In 13 days, I won’t have to wear a mask outside my home. Wish that news made me more joyful.
Following the Center for Disease Control’s revised guidance for vaccinated people, our state’s governor announced that COVID health orders will be lifted June 2.
The announcements seem sudden and dramatic. Yesterday we were told to keep on keepin’ on, and tomorrow we’re back to 2019.
Have I become too comfortable with the minor inconveniences of the pandemic? Am I upset at having to drive to writing groups and workshops? Perhaps. But I’m also thinking of a previous period of high optimism, one in which I shared.
I made a giddy projection sometime around June or July last year that the pandemic was nearing its end. New cases, hospitalizations, deaths — all the scary numbers were going down, and I expected the downward trend to continue. That didn’t work out well.
And yes, the vaccines have made a major difference. But there’s so many people who can’t or won’t get their shots. The coronavirus has also mutated, several times.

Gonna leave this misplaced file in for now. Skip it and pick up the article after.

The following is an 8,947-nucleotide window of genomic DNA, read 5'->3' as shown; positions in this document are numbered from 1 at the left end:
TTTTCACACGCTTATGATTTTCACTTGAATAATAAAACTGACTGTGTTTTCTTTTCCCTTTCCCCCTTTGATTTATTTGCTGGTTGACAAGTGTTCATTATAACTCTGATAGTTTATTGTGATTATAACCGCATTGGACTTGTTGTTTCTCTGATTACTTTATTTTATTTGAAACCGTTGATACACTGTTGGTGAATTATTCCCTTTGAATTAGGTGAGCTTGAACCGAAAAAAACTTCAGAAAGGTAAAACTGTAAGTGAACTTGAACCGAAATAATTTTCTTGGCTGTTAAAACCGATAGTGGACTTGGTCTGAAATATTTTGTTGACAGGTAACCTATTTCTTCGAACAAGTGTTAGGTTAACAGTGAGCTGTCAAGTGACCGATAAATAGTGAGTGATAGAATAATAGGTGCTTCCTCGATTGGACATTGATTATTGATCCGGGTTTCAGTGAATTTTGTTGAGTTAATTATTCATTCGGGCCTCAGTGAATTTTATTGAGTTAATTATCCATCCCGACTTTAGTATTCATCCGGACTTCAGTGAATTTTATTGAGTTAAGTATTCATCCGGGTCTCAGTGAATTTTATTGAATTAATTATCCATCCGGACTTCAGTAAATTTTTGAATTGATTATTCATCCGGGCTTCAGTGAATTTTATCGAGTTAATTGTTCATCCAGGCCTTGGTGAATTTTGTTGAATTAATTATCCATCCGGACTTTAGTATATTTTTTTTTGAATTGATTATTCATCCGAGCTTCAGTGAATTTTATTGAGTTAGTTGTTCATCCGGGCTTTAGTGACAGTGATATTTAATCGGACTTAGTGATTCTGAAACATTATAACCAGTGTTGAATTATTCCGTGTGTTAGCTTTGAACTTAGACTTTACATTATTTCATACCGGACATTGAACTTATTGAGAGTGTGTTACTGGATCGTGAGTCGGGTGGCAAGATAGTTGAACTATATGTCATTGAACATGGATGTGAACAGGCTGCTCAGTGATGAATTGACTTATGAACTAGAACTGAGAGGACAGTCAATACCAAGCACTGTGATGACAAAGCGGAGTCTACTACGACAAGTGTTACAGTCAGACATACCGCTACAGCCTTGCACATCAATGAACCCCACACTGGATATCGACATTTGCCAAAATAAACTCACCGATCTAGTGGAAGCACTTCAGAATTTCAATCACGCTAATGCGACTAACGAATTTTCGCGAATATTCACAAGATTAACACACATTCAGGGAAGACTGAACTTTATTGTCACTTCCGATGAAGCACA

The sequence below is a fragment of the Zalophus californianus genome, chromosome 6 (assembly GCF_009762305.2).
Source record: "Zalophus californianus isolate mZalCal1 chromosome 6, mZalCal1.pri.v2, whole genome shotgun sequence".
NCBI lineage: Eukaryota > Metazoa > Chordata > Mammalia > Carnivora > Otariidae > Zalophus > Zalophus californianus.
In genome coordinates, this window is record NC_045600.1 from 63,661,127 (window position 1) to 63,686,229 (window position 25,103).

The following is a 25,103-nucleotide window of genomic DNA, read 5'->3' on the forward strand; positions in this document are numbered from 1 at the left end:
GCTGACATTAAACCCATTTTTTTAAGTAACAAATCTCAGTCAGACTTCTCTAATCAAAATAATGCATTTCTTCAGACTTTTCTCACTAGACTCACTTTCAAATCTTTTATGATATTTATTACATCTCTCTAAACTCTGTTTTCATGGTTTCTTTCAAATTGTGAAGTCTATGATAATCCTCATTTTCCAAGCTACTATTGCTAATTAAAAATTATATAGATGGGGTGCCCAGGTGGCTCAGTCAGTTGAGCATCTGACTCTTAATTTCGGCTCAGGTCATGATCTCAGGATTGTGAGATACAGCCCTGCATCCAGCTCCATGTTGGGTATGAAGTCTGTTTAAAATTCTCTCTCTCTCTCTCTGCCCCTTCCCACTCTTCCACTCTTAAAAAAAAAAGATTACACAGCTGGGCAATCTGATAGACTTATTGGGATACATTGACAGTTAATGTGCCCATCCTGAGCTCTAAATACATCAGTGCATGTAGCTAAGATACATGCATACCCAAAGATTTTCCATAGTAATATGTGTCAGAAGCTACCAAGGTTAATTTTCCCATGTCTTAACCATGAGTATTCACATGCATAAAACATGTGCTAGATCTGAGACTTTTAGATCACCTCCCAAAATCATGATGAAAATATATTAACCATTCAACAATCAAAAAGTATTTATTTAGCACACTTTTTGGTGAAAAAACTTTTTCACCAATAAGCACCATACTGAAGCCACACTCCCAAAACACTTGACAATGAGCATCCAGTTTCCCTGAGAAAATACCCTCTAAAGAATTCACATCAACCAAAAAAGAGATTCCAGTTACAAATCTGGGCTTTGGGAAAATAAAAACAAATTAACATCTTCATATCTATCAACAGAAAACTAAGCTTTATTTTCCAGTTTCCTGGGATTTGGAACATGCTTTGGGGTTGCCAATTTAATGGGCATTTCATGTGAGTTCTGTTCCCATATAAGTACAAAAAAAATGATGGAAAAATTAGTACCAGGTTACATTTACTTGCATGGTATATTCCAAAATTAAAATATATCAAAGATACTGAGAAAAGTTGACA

Perhaps my attitude will change in the next two weeks, but discarding my mask in public doesn’t seem right to me. An overreaction to the progress we’ve made the last few months.
I want to be wrong in my pessimism. But I also want us to get it right this time.
My wife and I have reserved condo time on Maui for December and January.
We haven’t bought plane tickets yet, in part because we recognize there’s plenty that can still go wrong between now and then. We usually book travel arrangements around September, and if the virus situation continues to improve by then we’ll likely decide to go, even if we have to wear masks on those long flights back and forth.
I also like to travel, by plane or car, to see my siblings in Maine during August. I’ve never been away from them this long, so I’m perhaps even more anxious for this trip.
Vacations have been one of the more minor casualties of COVID. One of the reasons I hope we’ve actually turned the corner now is to get back that part of my life.